Good morning and welcome to the weekend!!! Finally, eh? Been one of those weeks that I just wanted to crawl under a rock more than once. But here it is, Saturday morning, and the whole weekend lies ahead. What adventures do you guys have planned for the weekend? I was initially planning to take you all on a fun journey today, but unfortunately, my Tiny Timely Travel machine is on the fritz and I think I am going to have to take it to the shop. When I asked it to take me to Italy yesterday, I ended up in Sri Lanka, and when I was trying to go to Hawaii for a bit of r&r, I found myself in Calcutta. So, instead I found some really cool things that I didn’t know about my favourite topic — animals!!! I think you’ll find these fun and interesting, I guarantee you’ll learn something new!
Who knew that reindeer are the only deer species where both males and females grow antlers? The males shed theirs the beginning of December, the females shed theirs in the spring. Now think about this one for a minute, folks. Reindeer pull Santa’s sleigh on Christmas Eve, toward the end of December. The reindeer pulling Santa’s sleigh always have antlers, yet male reindeer shed their antlers the beginning of December. Perhaps all those male names like Dasher, Dancer, Prancer, Vixen, Comet, Cupid, Donner and Blitzen need to be changed to Susie, Clara, Angela, Cassandra, etc!
Who knew that elephants are one of only a handful of animals that can pass the mirror test — in other words, they can recognize their own reflection (and not think it’s another animal, as dogs and cats usually do)? They tested this by placing a chalk mark on an elephant’s forehead and then showing it a mirror. The elephant investigated the mark on its own forehead, indicating it knew that it was looking at itself. Now, I might argue that part about dogs and cats, for one of our Sig-Seven, Pandora, spends a good part of her day sitting on the vanity in the bathroom and looking at herself in the mirror. She doesn’t attack her reflection, nor does she try to snuggle with it, she just stares at it. But then, all of our Sig-Seven are strange, weird critters.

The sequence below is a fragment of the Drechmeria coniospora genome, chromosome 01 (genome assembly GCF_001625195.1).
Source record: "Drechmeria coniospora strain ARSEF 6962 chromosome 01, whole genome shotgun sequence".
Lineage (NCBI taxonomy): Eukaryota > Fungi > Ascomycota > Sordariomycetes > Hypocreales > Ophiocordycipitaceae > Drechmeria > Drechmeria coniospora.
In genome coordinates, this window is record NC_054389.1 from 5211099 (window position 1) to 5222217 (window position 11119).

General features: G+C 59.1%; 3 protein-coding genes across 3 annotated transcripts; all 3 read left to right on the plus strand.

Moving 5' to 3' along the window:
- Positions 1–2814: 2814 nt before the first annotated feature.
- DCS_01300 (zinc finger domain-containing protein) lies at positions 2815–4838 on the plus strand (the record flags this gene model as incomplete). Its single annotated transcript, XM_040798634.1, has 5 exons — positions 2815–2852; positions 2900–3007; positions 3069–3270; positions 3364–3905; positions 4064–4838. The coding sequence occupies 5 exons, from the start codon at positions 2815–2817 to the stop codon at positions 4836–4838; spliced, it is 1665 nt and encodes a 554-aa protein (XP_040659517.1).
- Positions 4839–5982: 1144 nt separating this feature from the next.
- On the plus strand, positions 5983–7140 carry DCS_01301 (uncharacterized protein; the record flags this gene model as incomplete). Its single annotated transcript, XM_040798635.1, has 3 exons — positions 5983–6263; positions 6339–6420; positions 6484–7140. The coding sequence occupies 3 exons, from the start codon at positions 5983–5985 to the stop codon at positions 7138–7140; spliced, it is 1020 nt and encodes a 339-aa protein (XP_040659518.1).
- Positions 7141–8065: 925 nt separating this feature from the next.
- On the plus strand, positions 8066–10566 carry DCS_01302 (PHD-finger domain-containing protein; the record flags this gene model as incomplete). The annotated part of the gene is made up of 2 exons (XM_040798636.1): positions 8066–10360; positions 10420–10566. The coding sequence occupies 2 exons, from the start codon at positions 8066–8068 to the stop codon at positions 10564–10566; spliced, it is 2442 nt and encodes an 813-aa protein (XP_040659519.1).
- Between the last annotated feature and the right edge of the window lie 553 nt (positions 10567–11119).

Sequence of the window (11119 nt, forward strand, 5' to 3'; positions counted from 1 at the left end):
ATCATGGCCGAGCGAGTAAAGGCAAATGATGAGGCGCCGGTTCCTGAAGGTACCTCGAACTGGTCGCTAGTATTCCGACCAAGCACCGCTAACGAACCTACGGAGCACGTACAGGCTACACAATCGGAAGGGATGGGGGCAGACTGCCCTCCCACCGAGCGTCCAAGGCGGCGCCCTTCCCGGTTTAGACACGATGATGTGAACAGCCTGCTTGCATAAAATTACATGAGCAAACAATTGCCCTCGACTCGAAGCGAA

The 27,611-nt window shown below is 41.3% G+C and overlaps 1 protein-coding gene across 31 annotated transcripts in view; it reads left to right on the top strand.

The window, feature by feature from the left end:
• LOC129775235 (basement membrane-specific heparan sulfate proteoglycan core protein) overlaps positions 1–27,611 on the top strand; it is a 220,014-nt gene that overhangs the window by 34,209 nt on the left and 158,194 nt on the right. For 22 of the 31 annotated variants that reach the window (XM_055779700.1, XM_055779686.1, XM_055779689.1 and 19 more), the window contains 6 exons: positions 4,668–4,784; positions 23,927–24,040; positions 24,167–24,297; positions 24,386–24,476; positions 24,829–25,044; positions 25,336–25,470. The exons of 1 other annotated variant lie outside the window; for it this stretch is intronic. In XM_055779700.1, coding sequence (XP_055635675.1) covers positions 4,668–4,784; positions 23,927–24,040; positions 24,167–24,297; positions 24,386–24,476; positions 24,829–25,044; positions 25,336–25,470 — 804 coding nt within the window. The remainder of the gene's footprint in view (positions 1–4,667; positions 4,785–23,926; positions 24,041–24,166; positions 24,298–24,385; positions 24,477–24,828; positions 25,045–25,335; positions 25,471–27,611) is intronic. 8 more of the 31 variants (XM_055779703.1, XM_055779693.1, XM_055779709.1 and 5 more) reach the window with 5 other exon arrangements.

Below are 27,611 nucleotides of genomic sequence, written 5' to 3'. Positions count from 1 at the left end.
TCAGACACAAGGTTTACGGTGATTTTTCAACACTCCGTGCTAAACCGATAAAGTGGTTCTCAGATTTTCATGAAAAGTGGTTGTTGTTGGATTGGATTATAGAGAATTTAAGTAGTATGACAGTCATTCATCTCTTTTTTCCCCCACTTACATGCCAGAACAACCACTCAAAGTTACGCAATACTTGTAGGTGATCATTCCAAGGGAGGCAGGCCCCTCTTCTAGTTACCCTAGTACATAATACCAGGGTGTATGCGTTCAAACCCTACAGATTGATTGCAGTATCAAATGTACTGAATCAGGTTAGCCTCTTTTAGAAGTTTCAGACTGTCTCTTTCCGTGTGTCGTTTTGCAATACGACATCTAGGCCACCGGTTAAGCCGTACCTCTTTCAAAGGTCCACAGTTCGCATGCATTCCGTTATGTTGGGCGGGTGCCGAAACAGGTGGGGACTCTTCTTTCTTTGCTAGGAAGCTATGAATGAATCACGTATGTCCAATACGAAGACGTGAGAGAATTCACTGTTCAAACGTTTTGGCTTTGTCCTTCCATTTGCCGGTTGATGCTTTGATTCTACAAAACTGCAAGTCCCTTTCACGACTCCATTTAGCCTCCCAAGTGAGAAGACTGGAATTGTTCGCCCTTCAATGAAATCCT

Who knew that while we have always thought flamingo’s knees bent backward, those are really their ankles? Their knees are actually up by their body, and it bends the same way ours does. Okaaaaaay … I guess I can see it. So I wonder where they keep their hips?
Who knew that big cats are classified as being either roaring or purring cats? Lions and tigers are, obviously, of the roaring variety, while bobcats and lynxes are purrers. The largest of the purring sort is the puma, also known as the mountain lion. Its purr is quite loud and is said to sound much like an idling motorcycle.
Who knew that polar bears’ fur is not white? Yep, you heard me right … their fur is actually transparent and only appears white because it reflects visible light. Now, can you guess what the colour of their skin underneath that transparent fur is? Black! Sometimes you’ll notice a yellowish or greenish tint to their fur. The yellow is a sign of aging, or sometimes dirt, while the green is from the algae that can grow on polar bear fur in unnaturally warm and humid environments such as are found in zoos.While the biggest polar bear ever recorded weighed a whopping 2,209 pounds, when they are born they weigh barely one pound!
Who knew that Kangaroos cannot move their legs independently of each other, they have to move them in sync, but only when they’re on land? When they’re swimming, they can move them separately. Hopping is their most efficient way to move — a walking kangaroo is extremely awkward. They swing both legs forward using their tail as a third leg to prop up while their legs swing.
Who knew that although adult Langur monkeys are silvery-grey in colour, their babies are bright orange? Their fur begins to change to grey starting with its head so that for a short period of time it looks quite strange with only its body a bright orange.
There are three main theories as to why the babies are born such a bright orange:
- The babies are orange so mothers do not lose them when they explore the forest
- Their bright colour helps them blend into their surroundings as predators are often colour blind and mistake orange for green
- The orange colouring of infants makes it obvious there are babies in the troop so other adults should start to share the care for them
I think the first one seems the most likely.
And because I just cannot get enough of adorable polar bear babies …
Okay, friends, that’s all I’ve got for today. I hope you learned something fun today, and that you have an absolutely wonderful weekend, whatever you do!